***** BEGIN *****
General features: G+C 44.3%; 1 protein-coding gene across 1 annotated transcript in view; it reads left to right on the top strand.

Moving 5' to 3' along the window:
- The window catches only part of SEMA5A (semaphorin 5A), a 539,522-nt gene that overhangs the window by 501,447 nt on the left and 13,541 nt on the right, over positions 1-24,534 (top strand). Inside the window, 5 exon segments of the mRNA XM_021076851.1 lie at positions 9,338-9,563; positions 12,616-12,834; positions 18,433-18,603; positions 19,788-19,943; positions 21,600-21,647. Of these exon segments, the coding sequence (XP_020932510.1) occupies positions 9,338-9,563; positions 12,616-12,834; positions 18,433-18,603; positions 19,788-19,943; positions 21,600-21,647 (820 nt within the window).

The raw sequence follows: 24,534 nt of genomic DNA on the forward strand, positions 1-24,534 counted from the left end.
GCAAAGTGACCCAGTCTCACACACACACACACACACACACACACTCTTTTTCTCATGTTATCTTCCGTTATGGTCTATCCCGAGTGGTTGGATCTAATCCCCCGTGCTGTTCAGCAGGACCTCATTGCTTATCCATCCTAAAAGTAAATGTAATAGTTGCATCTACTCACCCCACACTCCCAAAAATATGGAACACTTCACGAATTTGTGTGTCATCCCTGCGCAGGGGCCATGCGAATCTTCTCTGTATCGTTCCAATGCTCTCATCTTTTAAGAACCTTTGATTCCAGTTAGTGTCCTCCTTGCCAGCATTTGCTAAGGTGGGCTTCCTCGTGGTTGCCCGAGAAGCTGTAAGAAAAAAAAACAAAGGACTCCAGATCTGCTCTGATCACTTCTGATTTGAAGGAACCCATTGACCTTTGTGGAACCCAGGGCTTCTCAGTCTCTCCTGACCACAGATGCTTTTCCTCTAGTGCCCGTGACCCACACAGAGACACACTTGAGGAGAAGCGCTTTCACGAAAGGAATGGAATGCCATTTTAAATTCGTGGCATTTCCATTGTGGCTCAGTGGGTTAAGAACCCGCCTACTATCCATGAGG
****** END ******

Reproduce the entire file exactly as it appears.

General features: G+C 44.3%; 1 protein-coding gene across 1 annotated transcript in view; it reads left to right on the top strand.

Moving 5' to 3' along the window:
- The window catches only part of SEMA5A (semaphorin 5A), a 539,522-nt gene that overhangs the window by 501,447 nt on the left and 13,541 nt on the right, over positions 1-24,534 (top strand). Inside the window, 5 exon segments of the mRNA XM_021076851.1 lie at positions 9,338-9,563; positions 12,616-12,834; positions 18,433-18,603; positions 19,788-19,943; positions 21,600-21,647. Of these exon segments, the coding sequence (XP_020932510.1) occupies positions 9,338-9,563; positions 12,616-12,834; positions 18,433-18,603; positions 19,788-19,943; positions 21,600-21,647 (820 nt within the window).

The raw sequence follows: 24,534 nt of genomic DNA on the forward strand, positions 1-24,534 counted from the left end.
GCAAAGTGACCCAGTCTCACACACACACACACACACACACACACTCTTTTTCTCATGTTATCTTCCGTTATGGTCTATCCCGAGTGGTTGGATCTAATCCCCCGTGCTGTTCAGCAGGACCTCATTGCTTATCCATCCTAAAAGTAAATGTAATAGTTGCATCTACTCACCCCACACTCCCAAAAATATGGAACACTTCACGAATTTGTGTGTCATCCCTGCGCAGGGGCCATGCGAATCTTCTCTGTATCGTTCCAATGCTCTCATCTTTTAAGAACCTTTGATTCCAGTTAGTGTCCTCCTTGCCAGCATTTGCTAAGGTGGGCTTCCTCGTGGTTGCCCGAGAAGCTGTAAGAAAAAAAAACAAAGGACTCCAGATCTGCTCTGATCACTTCTGATTTGAAGGAACCCATTGACCTTTGTGGAACCCAGGGCTTCTCAGTCTCTCCTGACCACAGATGCTTTTCCTCTAGTGCCCGTGACCCACACAGAGACACACTTGAGGAGAAGCGCTTTCACGAAAGGAATGGAATGCCATTTTAAATTCGTGGCATTTCCATTGTGGCTCAGTGGGTTAAGAACCCGCCTACTATCCATGAGG